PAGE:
A General Overview on Fillings
Fillings are used to replace tooth structure that has been lost due to caries (cavities) or some type of trauma. For large caries lesions or large types of trauma where a significant amount of tooth structure is missing, full coverage might be indicated in the form of a crown (see the “Crown and Bridge” section for more details).
There are basically two types of filling materials that are commonly used in routine dental restorations: amalgams and resins. Amalgams are also known as “silver fillings” and have been used for well over 100 years. They have been proven to be one of the most durable restorations available. (For more on the safety of amalgam, see the “Patient Education” section). Resin, while a younger material than amalgam, has also proven to be quite durable. These are also known as “tooth-colored fillings” and are a type of plastic that is bonded or glued to the tooth.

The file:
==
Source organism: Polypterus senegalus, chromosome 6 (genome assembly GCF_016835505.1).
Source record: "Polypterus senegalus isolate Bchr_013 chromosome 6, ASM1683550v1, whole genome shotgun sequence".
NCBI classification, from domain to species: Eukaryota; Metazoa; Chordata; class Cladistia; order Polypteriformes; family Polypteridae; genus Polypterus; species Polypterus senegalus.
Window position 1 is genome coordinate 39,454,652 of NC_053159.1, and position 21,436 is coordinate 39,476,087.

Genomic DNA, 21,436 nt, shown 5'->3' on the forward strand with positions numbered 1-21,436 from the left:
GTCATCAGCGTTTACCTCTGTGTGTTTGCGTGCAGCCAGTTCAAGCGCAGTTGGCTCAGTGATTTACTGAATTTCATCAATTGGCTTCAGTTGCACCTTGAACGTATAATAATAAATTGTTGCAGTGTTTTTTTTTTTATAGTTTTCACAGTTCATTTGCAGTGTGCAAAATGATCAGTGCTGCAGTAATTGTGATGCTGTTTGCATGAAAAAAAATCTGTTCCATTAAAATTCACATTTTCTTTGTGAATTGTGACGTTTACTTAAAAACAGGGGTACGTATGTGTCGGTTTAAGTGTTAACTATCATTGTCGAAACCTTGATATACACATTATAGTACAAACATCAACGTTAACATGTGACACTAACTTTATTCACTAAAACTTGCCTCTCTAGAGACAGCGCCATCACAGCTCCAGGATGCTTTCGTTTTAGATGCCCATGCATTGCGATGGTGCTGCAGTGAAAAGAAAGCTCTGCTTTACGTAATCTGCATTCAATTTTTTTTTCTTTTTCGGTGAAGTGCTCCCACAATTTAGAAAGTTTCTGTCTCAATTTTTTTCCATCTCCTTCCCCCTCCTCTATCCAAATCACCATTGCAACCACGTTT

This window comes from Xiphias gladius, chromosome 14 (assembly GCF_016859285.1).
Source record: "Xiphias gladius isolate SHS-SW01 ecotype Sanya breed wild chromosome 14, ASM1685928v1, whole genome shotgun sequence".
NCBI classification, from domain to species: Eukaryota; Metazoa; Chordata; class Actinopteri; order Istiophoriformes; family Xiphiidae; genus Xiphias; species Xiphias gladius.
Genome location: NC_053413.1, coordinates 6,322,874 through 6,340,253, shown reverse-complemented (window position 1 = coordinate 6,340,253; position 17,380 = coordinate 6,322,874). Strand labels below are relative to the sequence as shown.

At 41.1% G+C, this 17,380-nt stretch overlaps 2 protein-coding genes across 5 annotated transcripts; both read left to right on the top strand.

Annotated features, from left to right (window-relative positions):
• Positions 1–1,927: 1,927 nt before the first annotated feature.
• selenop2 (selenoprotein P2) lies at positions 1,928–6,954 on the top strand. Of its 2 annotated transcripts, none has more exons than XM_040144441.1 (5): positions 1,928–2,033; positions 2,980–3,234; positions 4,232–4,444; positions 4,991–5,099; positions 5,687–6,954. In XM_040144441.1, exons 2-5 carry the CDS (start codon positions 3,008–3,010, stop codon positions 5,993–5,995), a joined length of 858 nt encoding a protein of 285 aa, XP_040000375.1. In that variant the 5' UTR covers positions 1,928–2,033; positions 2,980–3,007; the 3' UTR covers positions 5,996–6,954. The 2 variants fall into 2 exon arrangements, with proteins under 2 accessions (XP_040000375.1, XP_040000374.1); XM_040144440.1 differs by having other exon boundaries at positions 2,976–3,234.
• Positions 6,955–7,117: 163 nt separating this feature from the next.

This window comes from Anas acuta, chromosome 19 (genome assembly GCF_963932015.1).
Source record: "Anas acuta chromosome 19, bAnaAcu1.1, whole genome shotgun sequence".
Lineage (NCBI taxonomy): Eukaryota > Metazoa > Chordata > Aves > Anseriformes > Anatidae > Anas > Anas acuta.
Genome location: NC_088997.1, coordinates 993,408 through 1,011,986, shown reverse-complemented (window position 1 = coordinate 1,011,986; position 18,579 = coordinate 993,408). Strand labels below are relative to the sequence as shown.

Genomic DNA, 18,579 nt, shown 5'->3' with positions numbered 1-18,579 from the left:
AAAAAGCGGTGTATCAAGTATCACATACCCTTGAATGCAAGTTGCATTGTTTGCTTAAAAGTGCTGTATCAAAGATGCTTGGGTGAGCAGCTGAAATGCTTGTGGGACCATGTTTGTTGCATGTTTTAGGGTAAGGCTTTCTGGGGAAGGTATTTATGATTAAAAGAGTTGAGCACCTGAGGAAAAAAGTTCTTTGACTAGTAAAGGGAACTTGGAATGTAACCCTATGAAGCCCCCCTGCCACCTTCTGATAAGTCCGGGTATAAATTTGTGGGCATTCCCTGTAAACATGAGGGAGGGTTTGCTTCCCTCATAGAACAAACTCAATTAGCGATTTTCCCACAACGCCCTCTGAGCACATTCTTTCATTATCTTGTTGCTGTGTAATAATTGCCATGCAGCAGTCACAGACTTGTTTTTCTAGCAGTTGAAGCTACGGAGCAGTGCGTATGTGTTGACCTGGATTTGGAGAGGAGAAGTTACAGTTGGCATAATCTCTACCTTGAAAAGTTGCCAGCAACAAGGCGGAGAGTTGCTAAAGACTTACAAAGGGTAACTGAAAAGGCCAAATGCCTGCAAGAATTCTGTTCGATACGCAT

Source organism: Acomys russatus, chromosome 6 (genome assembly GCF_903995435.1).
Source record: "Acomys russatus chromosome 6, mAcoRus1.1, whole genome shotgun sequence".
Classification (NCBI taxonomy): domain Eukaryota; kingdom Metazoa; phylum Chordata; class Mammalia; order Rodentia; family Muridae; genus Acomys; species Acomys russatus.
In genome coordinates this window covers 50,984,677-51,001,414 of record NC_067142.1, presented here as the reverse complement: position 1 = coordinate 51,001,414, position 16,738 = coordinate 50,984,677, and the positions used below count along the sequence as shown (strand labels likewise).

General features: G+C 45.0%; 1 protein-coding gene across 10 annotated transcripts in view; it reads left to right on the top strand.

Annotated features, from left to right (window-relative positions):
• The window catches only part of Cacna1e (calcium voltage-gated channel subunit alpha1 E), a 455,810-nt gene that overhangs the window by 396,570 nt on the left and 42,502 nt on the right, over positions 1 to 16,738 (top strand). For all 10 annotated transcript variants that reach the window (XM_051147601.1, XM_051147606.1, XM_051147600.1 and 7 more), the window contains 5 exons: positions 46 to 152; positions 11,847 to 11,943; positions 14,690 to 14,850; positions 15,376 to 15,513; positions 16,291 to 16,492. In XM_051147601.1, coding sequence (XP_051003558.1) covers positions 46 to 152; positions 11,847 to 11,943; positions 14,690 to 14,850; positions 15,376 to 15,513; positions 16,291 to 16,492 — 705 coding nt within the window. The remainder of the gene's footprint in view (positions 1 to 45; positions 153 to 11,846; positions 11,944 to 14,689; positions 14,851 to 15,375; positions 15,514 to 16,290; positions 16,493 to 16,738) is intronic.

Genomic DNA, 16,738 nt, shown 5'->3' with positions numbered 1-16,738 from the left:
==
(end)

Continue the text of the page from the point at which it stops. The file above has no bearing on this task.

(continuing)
There are advantages to each. When aesthetics are not a concern, amalgams should be considered on the molars and premolars due to the durability and longevity under biting force. Resins are also a good choice for the posterior teeth when one does not wish to have anything other than a tooth-colored filling. Resins are not as durable as amalgams, but they do blend in to the tooth to have a more natural appearance.